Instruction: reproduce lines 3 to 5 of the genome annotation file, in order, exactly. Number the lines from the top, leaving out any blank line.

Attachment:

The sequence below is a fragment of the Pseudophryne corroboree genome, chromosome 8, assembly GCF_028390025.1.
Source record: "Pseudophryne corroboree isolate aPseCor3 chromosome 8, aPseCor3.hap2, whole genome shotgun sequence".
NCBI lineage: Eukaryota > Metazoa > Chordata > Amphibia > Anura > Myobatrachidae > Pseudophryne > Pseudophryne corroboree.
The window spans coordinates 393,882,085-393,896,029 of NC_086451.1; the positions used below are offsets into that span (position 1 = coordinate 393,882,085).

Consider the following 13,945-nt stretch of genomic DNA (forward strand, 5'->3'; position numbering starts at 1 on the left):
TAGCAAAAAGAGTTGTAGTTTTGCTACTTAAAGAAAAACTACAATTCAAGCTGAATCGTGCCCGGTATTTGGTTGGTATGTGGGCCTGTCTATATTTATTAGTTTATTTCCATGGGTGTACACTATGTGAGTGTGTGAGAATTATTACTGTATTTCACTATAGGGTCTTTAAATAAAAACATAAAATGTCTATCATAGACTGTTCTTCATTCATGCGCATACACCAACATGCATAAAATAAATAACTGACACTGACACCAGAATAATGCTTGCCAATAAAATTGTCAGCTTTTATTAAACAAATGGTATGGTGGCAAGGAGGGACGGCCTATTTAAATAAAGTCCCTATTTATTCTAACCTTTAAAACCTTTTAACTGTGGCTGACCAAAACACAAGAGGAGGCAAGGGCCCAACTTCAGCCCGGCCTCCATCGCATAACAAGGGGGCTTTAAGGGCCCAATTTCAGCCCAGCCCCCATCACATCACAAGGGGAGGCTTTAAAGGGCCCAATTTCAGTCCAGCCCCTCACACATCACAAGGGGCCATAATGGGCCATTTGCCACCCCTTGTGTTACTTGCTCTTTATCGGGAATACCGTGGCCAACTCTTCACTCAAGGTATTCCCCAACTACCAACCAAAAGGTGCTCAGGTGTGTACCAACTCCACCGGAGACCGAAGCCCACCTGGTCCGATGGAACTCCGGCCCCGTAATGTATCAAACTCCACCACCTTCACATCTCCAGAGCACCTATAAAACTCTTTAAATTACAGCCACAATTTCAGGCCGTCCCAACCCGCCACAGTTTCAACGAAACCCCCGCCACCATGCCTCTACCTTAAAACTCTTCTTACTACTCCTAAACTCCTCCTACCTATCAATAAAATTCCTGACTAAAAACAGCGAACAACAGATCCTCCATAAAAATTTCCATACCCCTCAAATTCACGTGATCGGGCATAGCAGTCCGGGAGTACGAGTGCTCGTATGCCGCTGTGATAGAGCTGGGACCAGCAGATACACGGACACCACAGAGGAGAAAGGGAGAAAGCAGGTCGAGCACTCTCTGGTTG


NCBI lineage: Eukaryota > Metazoa > Chordata > Amphibia > Anura > Myobatrachidae > Pseudophryne > Pseudophryne corroboree.
The window spans coordinates 393,882,085-393,896,029 of NC_086451.1; the positions used below are offsets into that span (position 1 = coordinate 393,882,085).

Consider the following 13,945-nt stretch of genomic DNA (forward strand, 5'->3'; position numbering starts at 1 on the left):